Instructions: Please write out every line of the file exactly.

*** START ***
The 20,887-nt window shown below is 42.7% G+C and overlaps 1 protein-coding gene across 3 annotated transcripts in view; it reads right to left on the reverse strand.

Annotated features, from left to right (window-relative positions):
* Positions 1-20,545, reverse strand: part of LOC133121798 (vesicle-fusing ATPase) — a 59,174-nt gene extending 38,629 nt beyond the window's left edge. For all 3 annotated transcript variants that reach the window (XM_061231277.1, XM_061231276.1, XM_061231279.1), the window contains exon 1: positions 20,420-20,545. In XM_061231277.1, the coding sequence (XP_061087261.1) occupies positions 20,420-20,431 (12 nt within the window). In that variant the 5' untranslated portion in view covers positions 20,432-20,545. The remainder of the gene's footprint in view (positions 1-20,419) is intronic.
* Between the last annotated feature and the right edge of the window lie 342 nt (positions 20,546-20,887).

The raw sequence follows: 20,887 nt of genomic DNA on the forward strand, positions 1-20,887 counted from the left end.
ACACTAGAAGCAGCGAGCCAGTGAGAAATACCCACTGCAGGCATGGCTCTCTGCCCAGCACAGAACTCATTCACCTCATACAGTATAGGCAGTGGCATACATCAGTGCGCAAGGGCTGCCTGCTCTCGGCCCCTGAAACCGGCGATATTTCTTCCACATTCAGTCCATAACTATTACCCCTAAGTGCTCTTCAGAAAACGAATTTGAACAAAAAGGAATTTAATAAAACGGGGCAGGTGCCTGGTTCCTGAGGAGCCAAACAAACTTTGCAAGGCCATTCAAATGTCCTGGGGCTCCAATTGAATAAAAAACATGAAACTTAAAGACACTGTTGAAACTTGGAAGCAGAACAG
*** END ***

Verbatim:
The 20,887-nt window shown below is 42.7% G+C and overlaps 1 protein-coding gene across 3 annotated transcripts in view; it reads right to left on the reverse strand.

Annotated features, from left to right (window-relative positions):
* Positions 1-20,545, reverse strand: part of LOC133121798 (vesicle-fusing ATPase) — a 59,174-nt gene extending 38,629 nt beyond the window's left edge. For all 3 annotated transcript variants that reach the window (XM_061231277.1, XM_061231276.1, XM_061231279.1), the window contains exon 1: positions 20,420-20,545. In XM_061231277.1, the coding sequence (XP_061087261.1) occupies positions 20,420-20,431 (12 nt within the window). In that variant the 5' untranslated portion in view covers positions 20,432-20,545. The remainder of the gene's footprint in view (positions 1-20,419) is intronic.
* Between the last annotated feature and the right edge of the window lie 342 nt (positions 20,546-20,887).

The raw sequence follows: 20,887 nt of genomic DNA on the forward strand, positions 1-20,887 counted from the left end.
ACACTAGAAGCAGCGAGCCAGTGAGAAATACCCACTGCAGGCATGGCTCTCTGCCCAGCACAGAACTCATTCACCTCATACAGTATAGGCAGTGGCATACATCAGTGCGCAAGGGCTGCCTGCTCTCGGCCCCTGAAACCGGCGATATTTCTTCCACATTCAGTCCATAACTATTACCCCTAAGTGCTCTTCAGAAAACGAATTTGAACAAAAAGGAATTTAATAAAACGGGGCAGGTGCCTGGTTCCTGAGGAGCCAAACAAACTTTGCAAGGCCATTCAAATGTCCTGGGGCTCCAATTGAATAAAAAACATGAAACTTAAAGACACTGTTGAAACTTGGAAGCAGAACAG